Addressing Attitudes and Setting Goals in Consultations<br />Helping clients get the most <br />out of every session<br />
Attitudes<br />An attitude is an emotional mindset that the client brings to the consultation.<br />A client may be concerned about his/her ability with grammar or some specific skills.<br />A client may also be concerned more generally about his/her ability or talent.<br />
Goals<br />A goal is what you or your client hope to accomplish in 30-45 minutes or over a series of consultations.<br />Some clients come in with well-defined goals.<br />Others just want an opinion or something vague or broad.<br />
Begin by ascertaining attitudes<br />So you can address the emotional aspects of learning, and you may need to calm fears, instill confidence, or overcome false ideas.<br />You’ll have a better idea where to start and how much to explain if you start with attitudes.<br />
After attitudes, set goals<br />We are motivated to learn when we are accomplishing our goals.<br />Discuss long-term goals and how to reach them through short-term goals set for each session.<br />If you work on different aspects of punctuation for 4 sessions, you may achieve a long-term goal of improving proofreading skills.<br />
When goals conflict. . . <br />Sometimes your sense of what the client needs doesn’t match his/her goals. The client’s instructor may also have somewhat different goals.<br />
Client goals<br />Instructor goals <br />Consultant <br />goals<br /><ul><li> Always respect the client’s goals. They are the source of his/her motivation.
Your goals and the instructor’s goals are secondary.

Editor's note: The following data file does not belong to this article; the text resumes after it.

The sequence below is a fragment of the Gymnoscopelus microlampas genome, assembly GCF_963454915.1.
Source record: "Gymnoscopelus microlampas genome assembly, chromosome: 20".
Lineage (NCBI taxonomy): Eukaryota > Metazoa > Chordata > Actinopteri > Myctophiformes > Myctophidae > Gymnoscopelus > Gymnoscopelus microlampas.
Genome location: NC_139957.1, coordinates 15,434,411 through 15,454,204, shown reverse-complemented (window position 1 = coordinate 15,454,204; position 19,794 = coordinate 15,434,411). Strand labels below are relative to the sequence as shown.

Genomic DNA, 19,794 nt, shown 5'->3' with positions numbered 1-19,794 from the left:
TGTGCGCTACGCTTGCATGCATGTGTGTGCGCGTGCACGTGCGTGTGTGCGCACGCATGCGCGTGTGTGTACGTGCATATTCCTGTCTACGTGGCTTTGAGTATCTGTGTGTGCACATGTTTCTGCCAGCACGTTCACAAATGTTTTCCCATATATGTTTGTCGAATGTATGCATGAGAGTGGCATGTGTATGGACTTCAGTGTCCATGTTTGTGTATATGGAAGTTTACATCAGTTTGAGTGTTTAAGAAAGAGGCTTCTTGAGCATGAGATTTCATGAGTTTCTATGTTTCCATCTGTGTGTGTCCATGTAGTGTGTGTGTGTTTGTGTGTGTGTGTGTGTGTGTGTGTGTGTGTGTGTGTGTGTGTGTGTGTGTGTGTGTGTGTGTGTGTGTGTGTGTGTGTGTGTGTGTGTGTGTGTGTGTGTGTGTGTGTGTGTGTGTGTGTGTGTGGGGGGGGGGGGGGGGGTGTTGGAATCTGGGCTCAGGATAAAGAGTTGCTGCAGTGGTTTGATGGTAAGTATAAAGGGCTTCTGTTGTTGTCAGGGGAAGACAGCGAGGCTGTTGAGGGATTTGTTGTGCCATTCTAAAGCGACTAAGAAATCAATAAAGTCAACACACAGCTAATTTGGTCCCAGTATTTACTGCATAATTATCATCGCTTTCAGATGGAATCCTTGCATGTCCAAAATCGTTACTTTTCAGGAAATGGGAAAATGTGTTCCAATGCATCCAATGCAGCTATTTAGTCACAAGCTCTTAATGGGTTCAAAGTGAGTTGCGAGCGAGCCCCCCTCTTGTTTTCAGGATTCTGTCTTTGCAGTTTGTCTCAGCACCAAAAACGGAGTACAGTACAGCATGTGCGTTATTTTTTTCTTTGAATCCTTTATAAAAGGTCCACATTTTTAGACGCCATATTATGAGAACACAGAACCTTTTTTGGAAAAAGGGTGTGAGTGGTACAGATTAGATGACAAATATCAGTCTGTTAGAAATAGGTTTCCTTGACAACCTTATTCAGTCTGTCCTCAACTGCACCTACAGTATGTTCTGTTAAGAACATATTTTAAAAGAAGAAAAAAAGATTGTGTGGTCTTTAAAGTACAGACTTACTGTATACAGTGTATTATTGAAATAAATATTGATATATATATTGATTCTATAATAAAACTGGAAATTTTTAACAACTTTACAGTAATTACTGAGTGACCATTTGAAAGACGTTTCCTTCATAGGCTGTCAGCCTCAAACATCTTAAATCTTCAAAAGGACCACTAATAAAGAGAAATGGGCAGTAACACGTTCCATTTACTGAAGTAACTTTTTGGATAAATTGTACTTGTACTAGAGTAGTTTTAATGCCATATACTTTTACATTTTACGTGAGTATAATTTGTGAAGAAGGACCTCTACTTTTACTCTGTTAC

Let the client know what you think the goals should be. You can argue for you view, but don’t be pushy or insistent.
If you can’t bring goals together, take care of the client’s first.</li></li></ul><li>Working on HOCs (Higher Order Concerns) or LOCs (Lower Order Concerns)<br />
Higher order concerns are related to content, tone, organization, and audience.<br />
Lower order concerns are features that affect the text on a line-by-line basis, including grammar, punctuation, mechanics, and format. <br />
Higher order concerns generally should be taken care of first, not because they are more important, but because this is a more efficient use of writing time. Why fix errors if you may be radically cutting the text, or labor over word choice until you are sure of your audience and argument?<br />
Lower order concerns are best attended to once the content and organization of the text are settled. Many students get caught up in correcting errors or making choices before they are ready. Many also associate writing with correcting a text. What they usually need to do is spend significant time revising for higher order concerns first.<br />
When the client wants to discuss grades or an instructor . . .<br />Refer to the Ground Rules.<br />Encourage discussing the grade directly with the instructor.<br />Turn the client’s attention turned toward what you can accomplish.<br />Don’t respond to <br />inappropriate <br />comments.<br />
When the client doesn’t want to talk to an instructor, but should . . .<br />Remind the client that every department has a grade appeals process.<br />Suggest that complaints about instructors be taken to department heads or academic advisors.<br />
When the client wants editing or proofreading . . . <br />Explain that you can't find every error, but you can help find some and show him/her how to correct them, then turn the task back to the client.<br />Remind the client you may miss some things.<br />Ask open-ended questions like “What do you see in this paragraph?” or “How would you make that smoother?” or “What did we say a run-on was?”<br />?!@#%<br />
When you end . . .<br />At the end of the consultation, review the goals and discuss the next step (follow-up).<br />Encourage the client to continue working by setting up another goal.<br />